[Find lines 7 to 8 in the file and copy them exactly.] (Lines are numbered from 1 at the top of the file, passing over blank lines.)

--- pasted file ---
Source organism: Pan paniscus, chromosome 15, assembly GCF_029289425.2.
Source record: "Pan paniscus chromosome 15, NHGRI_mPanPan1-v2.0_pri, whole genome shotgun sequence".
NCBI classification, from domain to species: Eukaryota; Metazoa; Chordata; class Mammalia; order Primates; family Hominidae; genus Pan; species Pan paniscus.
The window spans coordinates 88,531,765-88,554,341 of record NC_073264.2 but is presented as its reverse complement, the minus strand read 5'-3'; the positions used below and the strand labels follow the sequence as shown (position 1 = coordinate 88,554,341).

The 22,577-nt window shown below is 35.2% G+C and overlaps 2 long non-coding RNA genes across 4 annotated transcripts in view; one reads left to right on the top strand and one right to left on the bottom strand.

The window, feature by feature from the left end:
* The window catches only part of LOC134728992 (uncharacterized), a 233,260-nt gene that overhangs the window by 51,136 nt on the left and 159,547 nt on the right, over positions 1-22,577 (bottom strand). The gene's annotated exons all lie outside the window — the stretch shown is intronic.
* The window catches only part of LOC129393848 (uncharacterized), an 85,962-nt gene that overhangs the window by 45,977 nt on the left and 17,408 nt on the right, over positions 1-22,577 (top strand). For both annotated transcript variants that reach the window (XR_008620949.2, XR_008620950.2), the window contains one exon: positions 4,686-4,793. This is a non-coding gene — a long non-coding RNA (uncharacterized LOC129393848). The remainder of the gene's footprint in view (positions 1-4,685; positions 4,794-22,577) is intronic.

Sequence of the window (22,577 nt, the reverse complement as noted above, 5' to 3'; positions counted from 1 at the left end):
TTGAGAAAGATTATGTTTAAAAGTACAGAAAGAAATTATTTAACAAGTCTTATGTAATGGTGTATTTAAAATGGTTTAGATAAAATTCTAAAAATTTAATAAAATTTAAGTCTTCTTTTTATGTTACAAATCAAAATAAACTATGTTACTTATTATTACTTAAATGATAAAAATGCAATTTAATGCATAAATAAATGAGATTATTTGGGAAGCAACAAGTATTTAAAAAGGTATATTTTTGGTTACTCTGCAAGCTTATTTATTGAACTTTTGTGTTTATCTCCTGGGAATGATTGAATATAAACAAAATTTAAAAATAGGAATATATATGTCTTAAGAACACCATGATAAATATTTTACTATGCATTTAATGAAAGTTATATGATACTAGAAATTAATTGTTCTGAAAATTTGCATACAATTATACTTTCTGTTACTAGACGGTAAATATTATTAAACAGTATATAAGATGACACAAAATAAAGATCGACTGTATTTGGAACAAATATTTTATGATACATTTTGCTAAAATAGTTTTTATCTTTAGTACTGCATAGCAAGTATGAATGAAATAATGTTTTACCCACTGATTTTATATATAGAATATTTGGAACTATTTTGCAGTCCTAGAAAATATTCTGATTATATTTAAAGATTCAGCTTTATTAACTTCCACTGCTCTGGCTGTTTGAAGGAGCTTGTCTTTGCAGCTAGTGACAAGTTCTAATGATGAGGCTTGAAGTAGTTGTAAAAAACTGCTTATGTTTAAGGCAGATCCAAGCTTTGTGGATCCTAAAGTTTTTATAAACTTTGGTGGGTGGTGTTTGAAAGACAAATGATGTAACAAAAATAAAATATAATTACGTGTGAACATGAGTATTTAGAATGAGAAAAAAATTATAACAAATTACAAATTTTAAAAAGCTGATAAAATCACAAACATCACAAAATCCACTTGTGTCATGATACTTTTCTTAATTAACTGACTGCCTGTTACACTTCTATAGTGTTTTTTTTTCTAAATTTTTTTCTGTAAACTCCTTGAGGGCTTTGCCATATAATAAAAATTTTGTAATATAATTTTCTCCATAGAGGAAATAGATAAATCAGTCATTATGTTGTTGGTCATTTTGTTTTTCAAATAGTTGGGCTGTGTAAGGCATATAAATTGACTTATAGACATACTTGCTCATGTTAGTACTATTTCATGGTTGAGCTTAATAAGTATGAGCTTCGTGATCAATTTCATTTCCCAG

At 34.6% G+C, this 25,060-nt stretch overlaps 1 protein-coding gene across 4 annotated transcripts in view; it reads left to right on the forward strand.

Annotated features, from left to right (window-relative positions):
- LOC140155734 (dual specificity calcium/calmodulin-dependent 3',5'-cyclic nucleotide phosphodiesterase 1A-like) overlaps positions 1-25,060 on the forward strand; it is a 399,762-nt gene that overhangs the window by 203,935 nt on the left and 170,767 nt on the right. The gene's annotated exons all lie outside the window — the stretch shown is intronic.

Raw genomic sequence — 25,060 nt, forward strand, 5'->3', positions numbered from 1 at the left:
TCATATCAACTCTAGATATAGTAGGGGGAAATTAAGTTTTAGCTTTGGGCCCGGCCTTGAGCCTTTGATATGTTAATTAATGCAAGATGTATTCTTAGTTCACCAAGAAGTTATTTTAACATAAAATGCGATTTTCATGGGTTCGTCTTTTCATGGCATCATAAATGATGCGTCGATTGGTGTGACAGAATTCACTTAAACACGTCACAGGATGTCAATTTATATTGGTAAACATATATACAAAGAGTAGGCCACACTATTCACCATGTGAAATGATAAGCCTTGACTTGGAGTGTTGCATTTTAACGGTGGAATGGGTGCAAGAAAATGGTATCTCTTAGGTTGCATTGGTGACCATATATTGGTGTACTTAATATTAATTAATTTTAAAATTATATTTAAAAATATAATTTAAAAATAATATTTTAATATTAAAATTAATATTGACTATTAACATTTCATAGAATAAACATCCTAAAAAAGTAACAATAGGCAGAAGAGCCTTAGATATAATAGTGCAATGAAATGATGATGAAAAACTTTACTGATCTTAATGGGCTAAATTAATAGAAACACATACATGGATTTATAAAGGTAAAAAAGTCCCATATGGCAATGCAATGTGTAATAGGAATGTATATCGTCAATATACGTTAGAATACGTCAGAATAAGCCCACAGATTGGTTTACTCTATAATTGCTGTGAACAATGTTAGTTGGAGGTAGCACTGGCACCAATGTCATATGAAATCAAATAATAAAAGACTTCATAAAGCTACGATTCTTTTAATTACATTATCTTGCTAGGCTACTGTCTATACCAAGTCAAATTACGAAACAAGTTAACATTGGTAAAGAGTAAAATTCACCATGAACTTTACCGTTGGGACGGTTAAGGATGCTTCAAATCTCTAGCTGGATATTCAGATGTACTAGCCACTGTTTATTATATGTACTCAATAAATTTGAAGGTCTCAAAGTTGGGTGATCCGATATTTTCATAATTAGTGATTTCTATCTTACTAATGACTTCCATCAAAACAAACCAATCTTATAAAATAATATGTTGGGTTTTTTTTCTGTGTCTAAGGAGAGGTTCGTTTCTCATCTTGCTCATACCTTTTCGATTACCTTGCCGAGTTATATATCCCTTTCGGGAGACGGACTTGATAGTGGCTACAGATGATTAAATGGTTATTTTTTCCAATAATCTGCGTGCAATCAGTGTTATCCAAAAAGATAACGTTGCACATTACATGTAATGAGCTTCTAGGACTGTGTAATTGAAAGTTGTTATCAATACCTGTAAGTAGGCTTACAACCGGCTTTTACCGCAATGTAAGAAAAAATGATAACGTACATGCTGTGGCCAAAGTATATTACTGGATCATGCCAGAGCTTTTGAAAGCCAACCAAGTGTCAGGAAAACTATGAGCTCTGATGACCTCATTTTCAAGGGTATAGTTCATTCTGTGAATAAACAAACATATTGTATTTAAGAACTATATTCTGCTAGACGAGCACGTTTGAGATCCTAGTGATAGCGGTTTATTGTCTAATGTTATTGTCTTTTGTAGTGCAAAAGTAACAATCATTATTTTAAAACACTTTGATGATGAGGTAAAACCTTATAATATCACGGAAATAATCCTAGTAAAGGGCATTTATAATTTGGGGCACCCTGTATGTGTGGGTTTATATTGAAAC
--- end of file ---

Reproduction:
* The window catches only part of LOC134728992 (uncharacterized), a 233,260-nt gene that overhangs the window by 51,136 nt on the left and 159,547 nt on the right, over positions 1-22,577 (bottom strand). The gene's annotated exons all lie outside the window — the stretch shown is intronic.
* The window catches only part of LOC129393848 (uncharacterized), an 85,962-nt gene that overhangs the window by 45,977 nt on the left and 17,408 nt on the right, over positions 1-22,577 (top strand). For both annotated transcript variants that reach the window (XR_008620949.2, XR_008620950.2), the window contains one exon: positions 4,686-4,793. This is a non-coding gene — a long non-coding RNA (uncharacterized LOC129393848). The remainder of the gene's footprint in view (positions 1-4,685; positions 4,794-22,577) is intronic.